psychpost | 4/17/2011 02:08:00 PM
For this discussion post I am looking into the use of classical conditioning in marketing and advertising. As we already have learned, a neutral stimulus is paired with a unconditioned stimulus many times until the neutral stimulus evokes a conditioned response. Typically advertisements are written in a way that associates the product (neutral stimulus) with positive emotions (unconditioned response). The aim of advertising is to get the consumers to associate their product with these positive feelings. There is also a marketing strategy that pairs competitors products with negative emotions (similar to aversion therapy).
There are countless examples of advertisements attempting to pair their product with positive emotions. A list of several emotions paired with products are: satisfying hunger, humor, sex appeal, pleasure, youthfulness, and elitism. The methods used to pair these emotions with products can range from being very obvious to being very subtle. An example of a very obvious pairing would be a beer commercial in which a man is speaking with attractive ladies while holding the specific brand of beer. A more subtle pairing would be an insurance commercial that plays relaxing/calming music to associate the brand with 'peace of mind'.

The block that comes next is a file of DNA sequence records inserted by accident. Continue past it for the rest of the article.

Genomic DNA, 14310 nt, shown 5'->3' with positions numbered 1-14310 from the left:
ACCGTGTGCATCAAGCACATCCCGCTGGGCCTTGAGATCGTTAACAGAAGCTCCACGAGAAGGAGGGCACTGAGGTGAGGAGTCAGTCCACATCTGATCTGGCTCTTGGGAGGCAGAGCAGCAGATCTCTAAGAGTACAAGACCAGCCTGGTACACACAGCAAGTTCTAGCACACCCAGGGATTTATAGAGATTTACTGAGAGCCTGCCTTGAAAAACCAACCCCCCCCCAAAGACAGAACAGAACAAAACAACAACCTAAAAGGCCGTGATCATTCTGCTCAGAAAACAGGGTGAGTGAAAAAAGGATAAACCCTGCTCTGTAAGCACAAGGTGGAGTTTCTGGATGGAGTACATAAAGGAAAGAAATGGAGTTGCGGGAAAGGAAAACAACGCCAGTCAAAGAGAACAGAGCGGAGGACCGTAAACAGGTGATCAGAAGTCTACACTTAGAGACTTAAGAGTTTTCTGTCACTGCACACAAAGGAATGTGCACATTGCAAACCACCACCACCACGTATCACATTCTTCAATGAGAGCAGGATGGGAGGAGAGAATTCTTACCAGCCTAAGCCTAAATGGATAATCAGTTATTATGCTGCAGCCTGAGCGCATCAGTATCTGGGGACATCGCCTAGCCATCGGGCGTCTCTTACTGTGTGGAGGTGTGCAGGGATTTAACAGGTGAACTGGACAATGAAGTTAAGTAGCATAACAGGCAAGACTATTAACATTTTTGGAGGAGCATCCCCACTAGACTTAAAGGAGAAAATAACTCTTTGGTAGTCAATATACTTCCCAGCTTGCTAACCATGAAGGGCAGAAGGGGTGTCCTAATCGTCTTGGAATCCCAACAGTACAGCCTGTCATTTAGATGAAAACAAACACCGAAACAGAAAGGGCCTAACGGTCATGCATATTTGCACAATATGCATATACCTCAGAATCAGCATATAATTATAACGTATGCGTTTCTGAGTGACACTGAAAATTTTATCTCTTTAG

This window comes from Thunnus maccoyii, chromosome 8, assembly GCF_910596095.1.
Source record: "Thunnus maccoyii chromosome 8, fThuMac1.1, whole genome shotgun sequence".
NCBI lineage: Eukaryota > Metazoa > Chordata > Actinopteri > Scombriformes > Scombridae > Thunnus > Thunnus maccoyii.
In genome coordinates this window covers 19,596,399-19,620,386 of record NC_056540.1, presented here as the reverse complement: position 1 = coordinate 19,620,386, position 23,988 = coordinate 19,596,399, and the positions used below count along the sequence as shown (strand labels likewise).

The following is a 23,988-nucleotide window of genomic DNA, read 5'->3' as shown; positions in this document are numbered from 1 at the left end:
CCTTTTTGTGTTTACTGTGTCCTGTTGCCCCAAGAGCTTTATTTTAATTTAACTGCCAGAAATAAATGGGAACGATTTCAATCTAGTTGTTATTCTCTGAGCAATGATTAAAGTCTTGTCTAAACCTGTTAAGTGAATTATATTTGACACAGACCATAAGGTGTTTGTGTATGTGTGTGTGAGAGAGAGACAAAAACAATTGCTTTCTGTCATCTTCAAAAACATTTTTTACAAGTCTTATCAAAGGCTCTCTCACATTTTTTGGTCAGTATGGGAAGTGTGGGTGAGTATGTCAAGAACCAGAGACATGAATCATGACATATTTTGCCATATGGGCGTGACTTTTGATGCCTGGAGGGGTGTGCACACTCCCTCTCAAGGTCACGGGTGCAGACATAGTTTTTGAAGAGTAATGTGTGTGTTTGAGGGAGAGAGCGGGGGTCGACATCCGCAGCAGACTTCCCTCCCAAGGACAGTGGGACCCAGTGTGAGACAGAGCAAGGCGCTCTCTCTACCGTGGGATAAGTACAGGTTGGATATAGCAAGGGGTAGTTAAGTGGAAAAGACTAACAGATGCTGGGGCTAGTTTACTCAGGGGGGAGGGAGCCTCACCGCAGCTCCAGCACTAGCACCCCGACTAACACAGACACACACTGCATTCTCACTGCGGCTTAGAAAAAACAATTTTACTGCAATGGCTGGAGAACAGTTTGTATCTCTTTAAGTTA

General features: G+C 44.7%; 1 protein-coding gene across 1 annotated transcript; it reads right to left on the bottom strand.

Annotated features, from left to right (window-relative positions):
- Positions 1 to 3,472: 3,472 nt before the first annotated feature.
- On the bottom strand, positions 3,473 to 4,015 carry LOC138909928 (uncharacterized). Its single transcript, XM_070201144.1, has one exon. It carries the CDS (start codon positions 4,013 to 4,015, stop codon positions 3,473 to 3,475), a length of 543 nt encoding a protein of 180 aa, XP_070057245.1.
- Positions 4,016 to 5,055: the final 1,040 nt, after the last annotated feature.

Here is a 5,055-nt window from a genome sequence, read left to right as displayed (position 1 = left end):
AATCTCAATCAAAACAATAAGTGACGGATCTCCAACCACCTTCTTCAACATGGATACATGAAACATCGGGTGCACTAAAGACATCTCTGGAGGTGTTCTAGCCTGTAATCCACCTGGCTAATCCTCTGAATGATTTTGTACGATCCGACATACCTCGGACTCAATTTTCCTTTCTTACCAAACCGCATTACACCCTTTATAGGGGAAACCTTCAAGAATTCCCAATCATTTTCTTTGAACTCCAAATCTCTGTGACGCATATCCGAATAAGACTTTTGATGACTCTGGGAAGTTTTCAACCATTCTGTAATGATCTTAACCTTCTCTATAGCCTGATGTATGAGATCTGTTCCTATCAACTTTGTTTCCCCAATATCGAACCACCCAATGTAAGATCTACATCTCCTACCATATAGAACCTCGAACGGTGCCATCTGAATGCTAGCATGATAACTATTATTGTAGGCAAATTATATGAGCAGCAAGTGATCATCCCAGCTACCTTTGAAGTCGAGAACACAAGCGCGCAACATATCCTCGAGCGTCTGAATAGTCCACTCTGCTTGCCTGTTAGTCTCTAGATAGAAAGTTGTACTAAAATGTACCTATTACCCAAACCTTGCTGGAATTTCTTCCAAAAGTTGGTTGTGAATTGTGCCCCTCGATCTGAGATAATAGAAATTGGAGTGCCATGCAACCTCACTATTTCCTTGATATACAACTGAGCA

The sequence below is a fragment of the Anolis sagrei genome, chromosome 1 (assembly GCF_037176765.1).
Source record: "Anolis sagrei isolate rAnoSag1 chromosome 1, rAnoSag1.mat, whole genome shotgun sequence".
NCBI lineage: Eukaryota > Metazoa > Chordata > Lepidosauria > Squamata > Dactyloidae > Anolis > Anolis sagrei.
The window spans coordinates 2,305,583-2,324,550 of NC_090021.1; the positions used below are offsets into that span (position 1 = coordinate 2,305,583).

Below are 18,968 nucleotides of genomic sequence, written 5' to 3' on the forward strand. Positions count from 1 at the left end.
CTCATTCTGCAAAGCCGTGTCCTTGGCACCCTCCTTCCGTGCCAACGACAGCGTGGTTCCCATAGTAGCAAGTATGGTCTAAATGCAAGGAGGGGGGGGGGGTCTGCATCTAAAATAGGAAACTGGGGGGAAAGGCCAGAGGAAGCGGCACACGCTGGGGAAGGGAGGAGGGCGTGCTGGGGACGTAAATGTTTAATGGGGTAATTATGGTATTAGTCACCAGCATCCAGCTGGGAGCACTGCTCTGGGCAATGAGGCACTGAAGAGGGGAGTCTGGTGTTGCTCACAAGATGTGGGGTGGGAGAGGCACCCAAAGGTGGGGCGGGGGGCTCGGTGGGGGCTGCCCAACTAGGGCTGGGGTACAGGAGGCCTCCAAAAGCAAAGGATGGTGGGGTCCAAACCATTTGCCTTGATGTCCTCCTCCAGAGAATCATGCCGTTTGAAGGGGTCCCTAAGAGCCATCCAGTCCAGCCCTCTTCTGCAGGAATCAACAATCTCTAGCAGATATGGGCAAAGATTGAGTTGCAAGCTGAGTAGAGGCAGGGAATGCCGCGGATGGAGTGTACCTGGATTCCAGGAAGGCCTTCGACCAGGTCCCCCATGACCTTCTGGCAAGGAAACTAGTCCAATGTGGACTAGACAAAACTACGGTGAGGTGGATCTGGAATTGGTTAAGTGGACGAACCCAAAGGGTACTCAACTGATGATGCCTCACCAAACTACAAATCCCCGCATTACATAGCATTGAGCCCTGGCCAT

While this may seem like an underhanded way for brands to gain an advantage over others and trick consumers into buying products, classical conditioning in advertisements can have positive applications. For example charities like the humane society use classical conditioning by showing an image of an animal that needs help and can benefit from the reader. A normal response to an advertisement regarding a charity is usually a feeling of pity or guilt (because we have a lot more than whoever is mentioned in the advertisement).
Now that we know how classical conditioning is used in marketing I think that we should ask ourselves, why do I feel this way about a certain product? Is it rational to feel this way or are we being tricked? We must think about how conditioning has shaped the world around us or we will be making decisions based on how corporations want us to feel.
PHOTO CREDIT: http://www.flickr.com/photos/jmsmith000/